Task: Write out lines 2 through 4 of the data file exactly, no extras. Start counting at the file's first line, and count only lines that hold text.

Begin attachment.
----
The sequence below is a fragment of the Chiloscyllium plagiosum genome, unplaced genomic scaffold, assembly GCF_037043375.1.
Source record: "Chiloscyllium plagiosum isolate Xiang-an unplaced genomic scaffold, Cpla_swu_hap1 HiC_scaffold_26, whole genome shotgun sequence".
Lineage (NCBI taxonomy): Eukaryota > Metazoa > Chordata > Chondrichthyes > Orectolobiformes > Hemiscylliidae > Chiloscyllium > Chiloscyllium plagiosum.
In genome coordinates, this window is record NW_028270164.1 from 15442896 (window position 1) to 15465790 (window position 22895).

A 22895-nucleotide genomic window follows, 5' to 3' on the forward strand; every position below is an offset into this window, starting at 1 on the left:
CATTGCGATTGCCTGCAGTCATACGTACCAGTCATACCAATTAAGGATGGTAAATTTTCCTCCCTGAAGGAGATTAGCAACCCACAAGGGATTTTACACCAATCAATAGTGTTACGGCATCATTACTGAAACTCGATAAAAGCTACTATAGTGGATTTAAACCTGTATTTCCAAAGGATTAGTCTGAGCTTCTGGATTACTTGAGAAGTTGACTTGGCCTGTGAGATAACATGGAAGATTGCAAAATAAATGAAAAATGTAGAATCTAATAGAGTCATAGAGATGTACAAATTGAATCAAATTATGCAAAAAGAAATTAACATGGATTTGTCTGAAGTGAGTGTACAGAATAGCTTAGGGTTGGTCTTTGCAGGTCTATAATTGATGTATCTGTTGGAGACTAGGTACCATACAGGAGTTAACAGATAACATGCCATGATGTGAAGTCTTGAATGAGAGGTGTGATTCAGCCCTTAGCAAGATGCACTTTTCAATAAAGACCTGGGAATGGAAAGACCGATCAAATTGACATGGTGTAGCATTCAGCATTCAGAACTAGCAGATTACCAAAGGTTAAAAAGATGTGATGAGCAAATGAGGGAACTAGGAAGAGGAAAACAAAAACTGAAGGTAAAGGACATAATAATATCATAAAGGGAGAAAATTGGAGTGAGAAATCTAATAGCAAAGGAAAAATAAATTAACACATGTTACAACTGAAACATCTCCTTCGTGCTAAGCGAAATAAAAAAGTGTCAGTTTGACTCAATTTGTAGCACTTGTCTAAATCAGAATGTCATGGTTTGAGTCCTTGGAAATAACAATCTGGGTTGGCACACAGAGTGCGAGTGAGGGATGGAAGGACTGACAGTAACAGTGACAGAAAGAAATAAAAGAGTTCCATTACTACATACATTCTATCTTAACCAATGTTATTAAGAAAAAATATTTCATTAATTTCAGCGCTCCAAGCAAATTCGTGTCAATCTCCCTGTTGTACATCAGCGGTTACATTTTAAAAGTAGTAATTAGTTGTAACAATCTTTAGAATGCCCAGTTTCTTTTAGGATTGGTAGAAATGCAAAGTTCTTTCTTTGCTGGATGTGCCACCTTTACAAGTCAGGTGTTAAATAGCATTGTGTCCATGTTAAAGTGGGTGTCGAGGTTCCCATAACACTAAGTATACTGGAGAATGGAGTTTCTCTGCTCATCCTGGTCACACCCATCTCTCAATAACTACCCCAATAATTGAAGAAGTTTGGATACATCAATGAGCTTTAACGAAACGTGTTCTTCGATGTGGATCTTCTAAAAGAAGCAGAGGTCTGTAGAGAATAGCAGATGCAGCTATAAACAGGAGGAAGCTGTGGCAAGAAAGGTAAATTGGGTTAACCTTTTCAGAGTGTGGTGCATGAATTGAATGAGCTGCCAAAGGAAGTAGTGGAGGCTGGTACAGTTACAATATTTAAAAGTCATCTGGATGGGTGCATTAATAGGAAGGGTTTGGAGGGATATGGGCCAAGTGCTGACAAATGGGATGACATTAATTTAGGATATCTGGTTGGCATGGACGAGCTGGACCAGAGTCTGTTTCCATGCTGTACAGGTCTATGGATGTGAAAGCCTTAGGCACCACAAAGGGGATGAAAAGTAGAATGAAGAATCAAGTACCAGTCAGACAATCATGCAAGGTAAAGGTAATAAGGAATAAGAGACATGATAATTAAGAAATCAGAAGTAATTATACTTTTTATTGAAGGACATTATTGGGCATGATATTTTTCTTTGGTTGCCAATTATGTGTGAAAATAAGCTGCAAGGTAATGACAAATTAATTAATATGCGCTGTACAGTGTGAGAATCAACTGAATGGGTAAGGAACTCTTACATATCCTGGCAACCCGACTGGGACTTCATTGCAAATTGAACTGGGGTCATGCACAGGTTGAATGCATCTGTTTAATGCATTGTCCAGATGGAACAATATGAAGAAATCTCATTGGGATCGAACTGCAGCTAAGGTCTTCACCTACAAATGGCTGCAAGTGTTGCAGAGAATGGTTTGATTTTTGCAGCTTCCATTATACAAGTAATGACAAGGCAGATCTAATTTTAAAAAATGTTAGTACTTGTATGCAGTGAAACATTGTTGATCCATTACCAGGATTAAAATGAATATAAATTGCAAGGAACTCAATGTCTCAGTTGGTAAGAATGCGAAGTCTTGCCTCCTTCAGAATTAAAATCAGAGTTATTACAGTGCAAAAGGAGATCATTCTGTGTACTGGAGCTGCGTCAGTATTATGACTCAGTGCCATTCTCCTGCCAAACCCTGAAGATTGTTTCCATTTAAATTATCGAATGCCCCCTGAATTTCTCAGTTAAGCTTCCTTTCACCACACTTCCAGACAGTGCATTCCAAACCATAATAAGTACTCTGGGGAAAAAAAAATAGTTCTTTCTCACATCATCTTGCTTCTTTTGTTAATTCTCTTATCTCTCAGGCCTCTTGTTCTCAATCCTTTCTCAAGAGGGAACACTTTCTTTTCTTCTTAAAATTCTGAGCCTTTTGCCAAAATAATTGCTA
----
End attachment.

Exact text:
Source record: "Chiloscyllium plagiosum isolate Xiang-an unplaced genomic scaffold, Cpla_swu_hap1 HiC_scaffold_26, whole genome shotgun sequence".
Lineage (NCBI taxonomy): Eukaryota > Metazoa > Chordata > Chondrichthyes > Orectolobiformes > Hemiscylliidae > Chiloscyllium > Chiloscyllium plagiosum.
In genome coordinates, this window is record NW_028270164.1 from 15442896 (window position 1) to 15465790 (window position 22895).